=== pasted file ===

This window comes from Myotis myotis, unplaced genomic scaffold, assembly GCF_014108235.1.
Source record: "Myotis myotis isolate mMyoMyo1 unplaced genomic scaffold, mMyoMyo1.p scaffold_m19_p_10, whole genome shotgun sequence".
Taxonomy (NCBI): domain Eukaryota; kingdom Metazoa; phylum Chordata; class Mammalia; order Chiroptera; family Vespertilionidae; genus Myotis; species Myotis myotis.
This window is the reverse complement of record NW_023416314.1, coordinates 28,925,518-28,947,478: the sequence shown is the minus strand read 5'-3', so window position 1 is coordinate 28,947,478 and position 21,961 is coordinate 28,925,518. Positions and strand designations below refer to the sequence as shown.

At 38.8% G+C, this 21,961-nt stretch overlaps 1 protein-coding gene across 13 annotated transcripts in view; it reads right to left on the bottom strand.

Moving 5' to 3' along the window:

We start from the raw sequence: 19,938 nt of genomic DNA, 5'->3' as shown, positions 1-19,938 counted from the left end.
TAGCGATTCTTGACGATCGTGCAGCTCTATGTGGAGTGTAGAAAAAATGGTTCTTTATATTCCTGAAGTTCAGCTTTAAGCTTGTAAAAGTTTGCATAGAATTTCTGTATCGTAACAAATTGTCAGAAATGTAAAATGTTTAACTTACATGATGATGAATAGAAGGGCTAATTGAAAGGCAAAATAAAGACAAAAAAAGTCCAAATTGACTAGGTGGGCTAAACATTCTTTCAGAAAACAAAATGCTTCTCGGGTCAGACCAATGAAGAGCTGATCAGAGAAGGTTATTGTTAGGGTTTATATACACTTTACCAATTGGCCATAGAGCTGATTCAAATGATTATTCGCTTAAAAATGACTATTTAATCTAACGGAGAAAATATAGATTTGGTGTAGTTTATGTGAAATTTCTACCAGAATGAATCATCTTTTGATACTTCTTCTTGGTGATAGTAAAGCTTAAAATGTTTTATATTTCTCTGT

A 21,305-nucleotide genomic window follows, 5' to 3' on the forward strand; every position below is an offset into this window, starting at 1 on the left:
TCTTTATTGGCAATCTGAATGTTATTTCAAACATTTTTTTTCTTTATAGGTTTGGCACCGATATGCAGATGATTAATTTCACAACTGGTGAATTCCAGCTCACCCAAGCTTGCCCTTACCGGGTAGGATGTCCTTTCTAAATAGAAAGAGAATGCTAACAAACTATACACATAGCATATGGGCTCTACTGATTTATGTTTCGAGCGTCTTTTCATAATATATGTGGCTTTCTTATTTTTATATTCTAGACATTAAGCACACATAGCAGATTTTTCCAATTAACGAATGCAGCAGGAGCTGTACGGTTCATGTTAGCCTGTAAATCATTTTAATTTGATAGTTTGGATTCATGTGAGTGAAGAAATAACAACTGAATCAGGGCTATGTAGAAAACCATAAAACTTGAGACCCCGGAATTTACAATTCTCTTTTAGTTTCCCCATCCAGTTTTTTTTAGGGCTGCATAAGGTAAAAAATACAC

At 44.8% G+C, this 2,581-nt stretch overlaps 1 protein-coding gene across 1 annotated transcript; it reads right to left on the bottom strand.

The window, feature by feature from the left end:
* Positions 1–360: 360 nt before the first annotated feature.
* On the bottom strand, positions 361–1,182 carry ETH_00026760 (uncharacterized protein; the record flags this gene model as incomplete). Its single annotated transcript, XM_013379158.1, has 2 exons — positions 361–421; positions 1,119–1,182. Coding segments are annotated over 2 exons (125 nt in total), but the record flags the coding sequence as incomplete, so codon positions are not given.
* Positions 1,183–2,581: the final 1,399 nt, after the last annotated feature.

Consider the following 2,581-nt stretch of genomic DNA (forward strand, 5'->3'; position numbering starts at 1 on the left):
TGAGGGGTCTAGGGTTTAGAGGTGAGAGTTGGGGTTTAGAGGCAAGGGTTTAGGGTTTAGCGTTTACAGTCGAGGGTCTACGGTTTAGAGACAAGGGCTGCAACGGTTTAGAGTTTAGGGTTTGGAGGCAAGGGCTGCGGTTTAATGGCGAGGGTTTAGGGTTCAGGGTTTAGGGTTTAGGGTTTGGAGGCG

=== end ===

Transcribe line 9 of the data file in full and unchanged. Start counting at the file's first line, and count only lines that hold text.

A 21,305-nucleotide genomic window follows, 5' to 3' on the forward strand; every position below is an offset into this window, starting at 1 on the left: